I just found out about Web Key Directory, maybe Delta Chat could use that as a method of key discovery in addition to Autocrypt? It can’t replace Autocrypt since WKD needs to be implemented server side whereas Autocrypt adds e2e to any mail server.
This other thread is super relevant and a prereq to this one.
Since more and more of my contacts are on WKD and not on autocrypt, I’ve found myself using Delta Chat less and less, more as a biff like app. I can read their messages in Delta Chat, but to send encryptedly to them I need to start the other MUA. And I need to try to remember which is which
It’s all because Proton implemented WKD. I’ve never used Proton but ever since I set up WKD on my email, all my messages from them have been encrypted, it’s just on by default (although Delta Chat doesn’t indicate that they are—there’s no padlock, and that’s for a pretty good reason since if I replied to them from Delta Chat itself, my replies to them would not be encrypted. If I do reply from my other MUA, my replies to them do have the padlock in Delta Chat which is also correct).
Mailvelope can also use WKD when sending if I understand it correctly.
Sandra, thanks for your always honest feedback – let’s see what we can do …
First a bit of my background on this. Personally, i’ve always found WKD an interesting concept – even talked about it at the first and only openpgp conference in 2016 and saw it as the future. Around the time several MUA developers got together (enigmail, K9 Mail, delta chat, debian gpg maintainer, mailpile and more) and determined a decentralized MUA-app driven way to distribute key and worked for some hundred hours specifying and implementing https://autocrypt.org in various e-mail apps. From 2018 TB with enigmail was nicely compatible with Delta Chat and also with K-9 mail. On some mailing lists it was suddenly possible to mail many of the subscribers with encrypted mail, directly. However, the TB core team then in 2019 “integrated” enigmail and, against the enigmail’s author and other’s recommendations, struck autocrypt support so that from 2020 on the overall encrypted e-mail situation fragmented again as TB is a heavy weight. Meanwhile mutt (a popular terminal based e-mail client), Fair-Email and Letterbox and others added seemless Autocrypt support.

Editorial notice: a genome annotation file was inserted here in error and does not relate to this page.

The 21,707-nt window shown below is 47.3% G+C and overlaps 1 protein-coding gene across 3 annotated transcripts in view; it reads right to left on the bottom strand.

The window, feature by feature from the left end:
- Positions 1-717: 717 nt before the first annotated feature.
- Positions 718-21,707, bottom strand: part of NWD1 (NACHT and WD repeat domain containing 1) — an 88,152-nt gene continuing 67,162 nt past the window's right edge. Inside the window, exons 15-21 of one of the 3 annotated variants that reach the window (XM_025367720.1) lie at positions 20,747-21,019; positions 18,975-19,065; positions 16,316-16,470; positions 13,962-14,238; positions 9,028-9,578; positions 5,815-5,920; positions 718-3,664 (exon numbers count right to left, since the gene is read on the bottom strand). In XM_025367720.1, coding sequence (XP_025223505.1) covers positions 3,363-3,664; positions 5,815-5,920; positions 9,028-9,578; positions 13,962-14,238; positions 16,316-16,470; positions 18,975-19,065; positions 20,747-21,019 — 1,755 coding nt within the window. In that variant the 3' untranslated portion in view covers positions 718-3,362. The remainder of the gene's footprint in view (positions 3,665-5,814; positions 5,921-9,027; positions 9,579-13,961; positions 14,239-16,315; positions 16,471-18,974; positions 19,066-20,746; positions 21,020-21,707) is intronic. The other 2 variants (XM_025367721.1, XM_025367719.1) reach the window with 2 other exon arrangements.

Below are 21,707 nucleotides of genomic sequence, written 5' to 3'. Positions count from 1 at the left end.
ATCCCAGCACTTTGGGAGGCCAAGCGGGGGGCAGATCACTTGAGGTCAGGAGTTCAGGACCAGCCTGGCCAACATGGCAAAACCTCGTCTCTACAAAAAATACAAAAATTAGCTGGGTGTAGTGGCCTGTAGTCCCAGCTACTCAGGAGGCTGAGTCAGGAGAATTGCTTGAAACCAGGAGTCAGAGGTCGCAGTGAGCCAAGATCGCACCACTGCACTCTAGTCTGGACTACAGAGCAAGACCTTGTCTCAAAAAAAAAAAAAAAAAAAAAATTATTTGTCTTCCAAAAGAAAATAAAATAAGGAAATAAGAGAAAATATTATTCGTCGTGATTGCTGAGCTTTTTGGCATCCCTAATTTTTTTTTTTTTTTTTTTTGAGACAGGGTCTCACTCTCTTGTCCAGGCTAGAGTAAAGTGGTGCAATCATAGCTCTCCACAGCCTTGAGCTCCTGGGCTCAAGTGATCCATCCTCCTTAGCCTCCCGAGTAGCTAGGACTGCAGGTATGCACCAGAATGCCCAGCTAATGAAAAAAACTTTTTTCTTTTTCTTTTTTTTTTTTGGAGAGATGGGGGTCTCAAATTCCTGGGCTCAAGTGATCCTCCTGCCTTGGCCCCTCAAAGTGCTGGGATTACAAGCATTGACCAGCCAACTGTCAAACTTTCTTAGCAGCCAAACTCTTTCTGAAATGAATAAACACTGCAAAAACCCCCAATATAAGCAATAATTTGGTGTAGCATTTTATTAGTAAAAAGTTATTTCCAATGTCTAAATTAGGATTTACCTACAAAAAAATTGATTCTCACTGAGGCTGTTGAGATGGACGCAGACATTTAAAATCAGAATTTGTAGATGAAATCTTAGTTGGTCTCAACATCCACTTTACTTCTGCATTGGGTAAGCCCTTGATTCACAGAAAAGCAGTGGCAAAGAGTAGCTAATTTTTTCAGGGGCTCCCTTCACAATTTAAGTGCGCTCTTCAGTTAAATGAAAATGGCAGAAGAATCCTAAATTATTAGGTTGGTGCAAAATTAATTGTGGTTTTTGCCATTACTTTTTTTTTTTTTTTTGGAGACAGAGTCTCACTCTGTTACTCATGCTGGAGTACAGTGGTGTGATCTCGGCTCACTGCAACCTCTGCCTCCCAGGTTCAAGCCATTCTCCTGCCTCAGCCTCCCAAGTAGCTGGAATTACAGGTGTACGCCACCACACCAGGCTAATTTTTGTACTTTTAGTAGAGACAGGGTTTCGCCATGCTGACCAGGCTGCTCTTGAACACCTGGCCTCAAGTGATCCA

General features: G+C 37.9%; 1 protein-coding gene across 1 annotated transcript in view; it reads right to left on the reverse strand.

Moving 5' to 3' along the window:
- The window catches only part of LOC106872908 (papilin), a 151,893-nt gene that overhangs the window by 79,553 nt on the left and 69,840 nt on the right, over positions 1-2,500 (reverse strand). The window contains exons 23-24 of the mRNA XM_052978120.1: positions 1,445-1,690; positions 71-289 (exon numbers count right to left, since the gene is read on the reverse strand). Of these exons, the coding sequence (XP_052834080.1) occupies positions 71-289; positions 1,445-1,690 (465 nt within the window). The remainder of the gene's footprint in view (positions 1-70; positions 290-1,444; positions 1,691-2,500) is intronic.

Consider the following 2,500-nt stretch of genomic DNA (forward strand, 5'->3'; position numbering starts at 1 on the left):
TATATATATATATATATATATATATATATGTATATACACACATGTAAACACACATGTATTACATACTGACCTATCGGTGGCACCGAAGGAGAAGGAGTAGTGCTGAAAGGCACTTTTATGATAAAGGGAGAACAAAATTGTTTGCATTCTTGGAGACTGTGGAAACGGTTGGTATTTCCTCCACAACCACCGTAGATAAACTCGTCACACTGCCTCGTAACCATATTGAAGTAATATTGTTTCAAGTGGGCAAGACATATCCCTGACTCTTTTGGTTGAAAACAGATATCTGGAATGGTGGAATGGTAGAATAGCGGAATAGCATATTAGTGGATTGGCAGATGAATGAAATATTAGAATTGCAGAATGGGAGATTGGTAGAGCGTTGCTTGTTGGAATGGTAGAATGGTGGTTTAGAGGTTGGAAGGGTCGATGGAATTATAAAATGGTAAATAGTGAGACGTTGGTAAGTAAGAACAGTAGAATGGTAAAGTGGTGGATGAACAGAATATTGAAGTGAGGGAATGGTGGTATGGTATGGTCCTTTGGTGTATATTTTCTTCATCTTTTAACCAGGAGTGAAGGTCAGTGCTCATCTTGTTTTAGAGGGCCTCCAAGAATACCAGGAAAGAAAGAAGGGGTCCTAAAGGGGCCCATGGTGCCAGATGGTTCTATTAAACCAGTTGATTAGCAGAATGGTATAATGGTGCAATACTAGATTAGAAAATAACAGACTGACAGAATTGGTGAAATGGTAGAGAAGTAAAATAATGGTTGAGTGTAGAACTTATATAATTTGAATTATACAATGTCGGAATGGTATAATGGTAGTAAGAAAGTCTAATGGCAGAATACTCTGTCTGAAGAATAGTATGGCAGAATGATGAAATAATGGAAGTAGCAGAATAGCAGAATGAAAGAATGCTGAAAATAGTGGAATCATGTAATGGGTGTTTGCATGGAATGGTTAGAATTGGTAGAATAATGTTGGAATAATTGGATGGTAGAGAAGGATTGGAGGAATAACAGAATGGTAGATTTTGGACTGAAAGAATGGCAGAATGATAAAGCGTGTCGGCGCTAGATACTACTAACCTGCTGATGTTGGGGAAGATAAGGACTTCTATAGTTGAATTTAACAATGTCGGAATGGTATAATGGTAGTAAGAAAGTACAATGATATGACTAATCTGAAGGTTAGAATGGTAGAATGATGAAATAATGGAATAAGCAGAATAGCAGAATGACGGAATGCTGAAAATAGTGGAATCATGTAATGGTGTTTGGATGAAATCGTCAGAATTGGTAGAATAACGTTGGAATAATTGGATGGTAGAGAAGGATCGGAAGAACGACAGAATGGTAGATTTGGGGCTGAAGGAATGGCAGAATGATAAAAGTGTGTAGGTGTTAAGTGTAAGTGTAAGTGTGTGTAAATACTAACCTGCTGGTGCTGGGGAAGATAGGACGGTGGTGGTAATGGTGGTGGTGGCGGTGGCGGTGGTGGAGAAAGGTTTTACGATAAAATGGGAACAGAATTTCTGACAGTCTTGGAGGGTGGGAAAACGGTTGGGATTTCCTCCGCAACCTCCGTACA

We are currently working on making Delta Chat work more seamlessly with the way Thunderbird now handles encrypted e-mail.
For Delta Chat to integrate WKD lookups, we would need to integrate it with Autocrypt logic and also with our COUNTERMITM verified group protocols. Autocrypt works across providers and works quite seamlessly. Apart from multi-device setups there rarely are e-mail encryption problems between Delta Chat users. There is the “first message unencrypted” problem but, frankly, it’s not a foremost issue for people who are facing violent repression. However, we want to improve the UX situation there as well, and also add “degradation” warnings if encryption used to work but doesn’t anymore.
But back to WKD. Could you maybe help and provide more details on which MUAs and which providers currently support WKD, maybe also with links to blog posts/documentation? We’ll then discuss and see how DC could support it.